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    Israel is not a suffering servant. The kings of Israel served their nation, in the sense of a ruler whose job is to keep order, not in the traditional meaning of the term servant. Isaiah 53:5 mentions Jesus being pierced. Isaiah 53:5 But He was pierced for our transgressions, He was crushed for our iniquities; the punishment that brought us peace was upon Him, and by His stripes we are healed.

     
  11. rosends

    rosends Well-Known Member

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    No, Israel is the suffering servant and again, I'm not talking about kings of Israel.
    The Suffering Servant of Isaiah 53 - Source Book

    Isaiah 53:5 never mentions Jesus or the servant. It is part of the statement made by foreign kings when they realize that the nation of Israel suffered because of the sins that the foreign nations committed. This has been covered in other threads, if you would like me to find them for you.
     
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  12. Skywalker

    Skywalker Well-Known Member

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    How was Israel a servant? Isaiah 53:11 talks about the travail of his soul, many being justified, and their iniquities being born. Isaiah 53:3 refers to the Messiah as a Man of Sorrows. Bible Gateway passage: Isaiah 53:11 - New International Version

    Isaiah 53:3 He was despised and rejected by men, a man of sorrows, acquainted with grief. Like one from whom men hide their faces, He was despised, and we esteemed Him not.
     
  13. rosends

    rosends Well-Known Member

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    How?

    Isaiah 41:8

    But, you Israel, are My servant; Jacob, whom I have chosen; seed of Abraham, My friend.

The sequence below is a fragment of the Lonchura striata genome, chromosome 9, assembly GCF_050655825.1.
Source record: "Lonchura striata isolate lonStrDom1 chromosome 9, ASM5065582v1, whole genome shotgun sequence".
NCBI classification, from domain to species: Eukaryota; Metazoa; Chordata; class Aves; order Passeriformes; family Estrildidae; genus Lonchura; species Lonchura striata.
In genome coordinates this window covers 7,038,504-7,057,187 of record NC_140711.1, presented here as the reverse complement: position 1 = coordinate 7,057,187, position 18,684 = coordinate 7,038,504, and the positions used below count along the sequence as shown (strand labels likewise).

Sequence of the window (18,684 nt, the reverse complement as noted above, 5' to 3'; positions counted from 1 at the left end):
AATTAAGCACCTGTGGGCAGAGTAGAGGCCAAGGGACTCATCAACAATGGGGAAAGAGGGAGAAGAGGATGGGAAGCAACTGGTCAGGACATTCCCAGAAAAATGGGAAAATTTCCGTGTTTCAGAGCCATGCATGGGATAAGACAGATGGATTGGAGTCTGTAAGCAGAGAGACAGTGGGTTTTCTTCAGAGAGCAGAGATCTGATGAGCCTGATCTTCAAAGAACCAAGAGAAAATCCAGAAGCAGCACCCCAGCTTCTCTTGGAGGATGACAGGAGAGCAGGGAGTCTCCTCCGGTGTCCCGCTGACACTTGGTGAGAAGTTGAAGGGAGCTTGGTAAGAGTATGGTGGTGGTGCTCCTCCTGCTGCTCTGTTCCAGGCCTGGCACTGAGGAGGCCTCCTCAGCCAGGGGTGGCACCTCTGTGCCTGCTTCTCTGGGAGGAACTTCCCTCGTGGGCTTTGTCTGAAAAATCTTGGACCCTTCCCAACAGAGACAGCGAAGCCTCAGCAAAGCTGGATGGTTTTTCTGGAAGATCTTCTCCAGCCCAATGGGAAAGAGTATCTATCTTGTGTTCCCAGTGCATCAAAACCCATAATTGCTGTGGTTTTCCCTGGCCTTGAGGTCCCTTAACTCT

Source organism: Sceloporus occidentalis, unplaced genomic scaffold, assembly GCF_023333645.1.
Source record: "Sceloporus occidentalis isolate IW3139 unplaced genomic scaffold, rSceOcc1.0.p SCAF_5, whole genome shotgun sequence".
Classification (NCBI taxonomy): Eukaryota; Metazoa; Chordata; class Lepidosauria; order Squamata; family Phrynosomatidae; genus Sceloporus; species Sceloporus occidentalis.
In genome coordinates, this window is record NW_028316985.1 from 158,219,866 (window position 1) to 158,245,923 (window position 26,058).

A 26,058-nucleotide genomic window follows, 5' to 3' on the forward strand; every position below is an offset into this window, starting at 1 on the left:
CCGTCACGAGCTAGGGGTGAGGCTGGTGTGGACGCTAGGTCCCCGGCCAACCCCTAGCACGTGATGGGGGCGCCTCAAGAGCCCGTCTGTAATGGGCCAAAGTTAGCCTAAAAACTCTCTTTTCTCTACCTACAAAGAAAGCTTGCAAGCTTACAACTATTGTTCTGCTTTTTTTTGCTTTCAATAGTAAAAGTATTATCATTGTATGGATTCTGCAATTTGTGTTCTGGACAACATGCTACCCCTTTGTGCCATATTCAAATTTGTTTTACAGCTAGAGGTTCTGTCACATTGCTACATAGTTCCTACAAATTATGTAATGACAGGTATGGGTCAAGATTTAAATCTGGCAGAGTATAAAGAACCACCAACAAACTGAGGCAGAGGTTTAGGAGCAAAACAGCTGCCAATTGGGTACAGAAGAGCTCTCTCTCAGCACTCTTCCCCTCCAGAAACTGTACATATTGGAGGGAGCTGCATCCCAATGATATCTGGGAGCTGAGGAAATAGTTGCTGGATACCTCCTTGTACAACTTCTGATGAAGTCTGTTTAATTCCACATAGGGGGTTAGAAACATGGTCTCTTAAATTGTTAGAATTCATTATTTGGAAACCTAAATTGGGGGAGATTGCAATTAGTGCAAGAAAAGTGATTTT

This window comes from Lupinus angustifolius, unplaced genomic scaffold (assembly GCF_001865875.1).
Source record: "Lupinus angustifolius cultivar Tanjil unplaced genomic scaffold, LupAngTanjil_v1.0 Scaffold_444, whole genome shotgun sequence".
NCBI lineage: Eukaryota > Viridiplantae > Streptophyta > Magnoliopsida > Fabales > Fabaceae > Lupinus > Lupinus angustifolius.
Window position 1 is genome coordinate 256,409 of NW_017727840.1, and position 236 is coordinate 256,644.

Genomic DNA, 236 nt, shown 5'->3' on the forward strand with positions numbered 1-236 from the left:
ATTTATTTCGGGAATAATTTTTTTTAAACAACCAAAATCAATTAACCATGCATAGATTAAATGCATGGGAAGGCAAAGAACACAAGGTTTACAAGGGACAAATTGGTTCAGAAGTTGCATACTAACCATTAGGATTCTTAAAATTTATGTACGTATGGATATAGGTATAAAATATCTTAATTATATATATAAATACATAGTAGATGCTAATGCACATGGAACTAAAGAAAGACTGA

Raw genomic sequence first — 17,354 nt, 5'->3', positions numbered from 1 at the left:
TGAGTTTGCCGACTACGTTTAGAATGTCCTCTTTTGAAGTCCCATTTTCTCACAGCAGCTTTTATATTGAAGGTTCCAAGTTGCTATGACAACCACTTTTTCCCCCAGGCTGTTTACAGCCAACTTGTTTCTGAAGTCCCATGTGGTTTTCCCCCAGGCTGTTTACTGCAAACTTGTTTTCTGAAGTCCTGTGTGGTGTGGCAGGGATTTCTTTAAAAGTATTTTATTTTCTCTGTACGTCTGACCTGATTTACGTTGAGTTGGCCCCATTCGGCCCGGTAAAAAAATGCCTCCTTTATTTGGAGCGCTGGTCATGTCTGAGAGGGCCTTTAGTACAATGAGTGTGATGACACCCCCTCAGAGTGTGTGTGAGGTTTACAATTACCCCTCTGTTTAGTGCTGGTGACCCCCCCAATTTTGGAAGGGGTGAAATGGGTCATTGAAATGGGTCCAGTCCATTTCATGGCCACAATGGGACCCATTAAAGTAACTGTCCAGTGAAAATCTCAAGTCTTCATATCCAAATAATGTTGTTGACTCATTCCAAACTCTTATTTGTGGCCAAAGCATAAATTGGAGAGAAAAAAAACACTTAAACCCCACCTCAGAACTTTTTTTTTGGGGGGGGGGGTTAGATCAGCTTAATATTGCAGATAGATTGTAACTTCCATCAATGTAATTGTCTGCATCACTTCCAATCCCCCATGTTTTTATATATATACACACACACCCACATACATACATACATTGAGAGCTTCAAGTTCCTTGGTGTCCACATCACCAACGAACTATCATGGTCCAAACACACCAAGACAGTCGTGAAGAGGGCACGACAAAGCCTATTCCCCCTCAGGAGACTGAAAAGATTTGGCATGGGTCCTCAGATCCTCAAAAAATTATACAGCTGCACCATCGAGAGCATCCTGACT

Isaiah 49:3

    And He said to me: "You are My servant, Israel, in whom I will be glorified!"
     
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  14. Skywalker

    Skywalker Well-Known Member

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    Isaiah 52:13 refers to the Messiah as "my servant". The verse doesn't say my servant Jacob or my servant Israel. Isaiah 52:13 to 53:12 describe the servant. References to the servant as a people actually ends with Isaiah 48:20.

    The servant is righteous and without guile. If this is the nation of Israel, it's a complete violation of the Torah. According to Torah, if the nation is righteous, then it will be blessed. If the nation is wicked it will be punished. The idea that the nation as a whole could be righteous and yet punished is completely unacceptable on a scriptural level. The text says the servant will be highly exalted, even to where kings stand in awe. That's not true of Israel, but it is true of Jesus, who's worshiped by kings and leaders around the world. Isaiah said that the servant's sufferings brought healing to the people. Israel has suffered through the ages, but their sufferings didn't bring healings to the nations that afflicted them. Isaiah refers to the origins of the Messiah as very lowly and inauspicious. Jesus was from Nazareth. Jesus was rejected, suffered, and died, and was utterly forsaken when he died.

    The resurrection of the Messiah isn't mentioned in the Old Testament, but it's plainly implied. How does someone die and yet prolong his days? Clearly, the passages speaks of the servant's continued activities after his death. And there's only one explanation for that-resurrection. Isaiah refers to the nonviolence of God's servant. Jesus used a whip to drive money-changers out of the temple. The Tanakh uses the word hamas for violence, describing things like robbery. The money chargers only got a verbal rebuke for making the temple 'a den of robbers. There's no record of anyone being injured, and this incident wasn't even brought up at Jesus' trial, where nobody could accuse him of any wrongdoing. Through his ordeal, Jesus doesn't try to defend himself. He turns the other cheek, as he taught in the sermon on the mount. Isaiah 53 saying the servant will not lift his voice or cry out doesn't imply that Jesus isn't the Messiah. The context of that verse isn't literal. The context is the servant did not open his mouth but was led away like a lamb. Jesus wasn't crying when he said Father, forgive them. Isaiah 53 says the servant of the Lord will have descendants-or 'see seed' in the Hebrew. Jesus never married or had children. Seed can be used metaphorically, in terms of spiritual offspring. Isaiah calls Israel a seed of evildoers. Seed of evildoers means 'community of evildoers' or 'evildoers to the core.' The Hebrew word for 'seed' can mean 'a future generation' without reference to specific descendants of one individual in particular. Isaiah 53 doesn't say that the Messiah will see his seed. I think it's appropriate to interpret that verse metaphorically.